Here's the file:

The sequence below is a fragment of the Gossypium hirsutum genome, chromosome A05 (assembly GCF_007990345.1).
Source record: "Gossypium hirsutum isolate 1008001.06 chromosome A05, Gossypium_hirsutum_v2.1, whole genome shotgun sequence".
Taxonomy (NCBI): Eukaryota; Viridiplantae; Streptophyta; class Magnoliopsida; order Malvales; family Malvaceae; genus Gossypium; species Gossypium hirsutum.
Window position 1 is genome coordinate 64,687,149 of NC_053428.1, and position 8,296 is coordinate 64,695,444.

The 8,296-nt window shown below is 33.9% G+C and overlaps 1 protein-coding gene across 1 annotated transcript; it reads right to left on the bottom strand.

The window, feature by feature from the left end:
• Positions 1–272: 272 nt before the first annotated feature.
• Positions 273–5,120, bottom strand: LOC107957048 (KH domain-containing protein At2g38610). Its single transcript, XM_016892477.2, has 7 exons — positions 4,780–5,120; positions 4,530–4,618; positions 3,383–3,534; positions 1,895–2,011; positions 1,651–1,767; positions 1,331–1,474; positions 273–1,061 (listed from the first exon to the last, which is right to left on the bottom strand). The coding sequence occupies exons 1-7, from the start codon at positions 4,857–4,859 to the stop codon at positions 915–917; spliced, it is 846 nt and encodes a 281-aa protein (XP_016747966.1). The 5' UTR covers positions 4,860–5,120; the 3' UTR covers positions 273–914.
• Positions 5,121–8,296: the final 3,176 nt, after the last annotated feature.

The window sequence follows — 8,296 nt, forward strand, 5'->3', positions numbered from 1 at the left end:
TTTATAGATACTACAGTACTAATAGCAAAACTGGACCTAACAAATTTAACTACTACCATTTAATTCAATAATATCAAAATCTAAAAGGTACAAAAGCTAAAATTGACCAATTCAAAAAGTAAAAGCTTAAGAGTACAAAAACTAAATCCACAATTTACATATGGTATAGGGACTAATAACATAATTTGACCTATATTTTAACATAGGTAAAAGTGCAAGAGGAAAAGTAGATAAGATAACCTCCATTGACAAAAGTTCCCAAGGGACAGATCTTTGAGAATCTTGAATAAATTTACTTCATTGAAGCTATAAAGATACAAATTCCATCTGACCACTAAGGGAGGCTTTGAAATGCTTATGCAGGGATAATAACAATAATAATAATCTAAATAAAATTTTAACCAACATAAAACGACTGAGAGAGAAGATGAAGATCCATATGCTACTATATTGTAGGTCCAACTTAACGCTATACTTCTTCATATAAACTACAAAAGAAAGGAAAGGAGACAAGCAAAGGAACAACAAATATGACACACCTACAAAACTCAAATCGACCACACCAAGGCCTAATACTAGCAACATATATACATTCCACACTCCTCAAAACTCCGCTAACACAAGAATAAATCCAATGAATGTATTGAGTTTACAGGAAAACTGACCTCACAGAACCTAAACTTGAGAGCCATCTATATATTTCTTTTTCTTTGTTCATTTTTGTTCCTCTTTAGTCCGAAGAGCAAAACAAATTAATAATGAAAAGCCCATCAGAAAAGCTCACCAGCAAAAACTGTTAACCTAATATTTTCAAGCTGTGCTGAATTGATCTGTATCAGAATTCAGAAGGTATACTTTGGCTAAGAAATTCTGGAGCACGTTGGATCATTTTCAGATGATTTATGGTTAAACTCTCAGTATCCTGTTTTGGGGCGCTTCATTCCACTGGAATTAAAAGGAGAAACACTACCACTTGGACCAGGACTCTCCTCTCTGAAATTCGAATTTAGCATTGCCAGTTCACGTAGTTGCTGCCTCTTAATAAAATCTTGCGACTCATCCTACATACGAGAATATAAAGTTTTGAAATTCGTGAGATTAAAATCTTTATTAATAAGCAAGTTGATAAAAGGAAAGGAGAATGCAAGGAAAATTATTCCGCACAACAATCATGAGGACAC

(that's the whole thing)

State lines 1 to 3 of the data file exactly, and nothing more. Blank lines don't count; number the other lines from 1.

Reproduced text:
The sequence below is a fragment of the Gossypium hirsutum genome, chromosome A05 (assembly GCF_007990345.1).
Source record: "Gossypium hirsutum isolate 1008001.06 chromosome A05, Gossypium_hirsutum_v2.1, whole genome shotgun sequence".
Taxonomy (NCBI): Eukaryota; Viridiplantae; Streptophyta; class Magnoliopsida; order Malvales; family Malvaceae; genus Gossypium; species Gossypium hirsutum.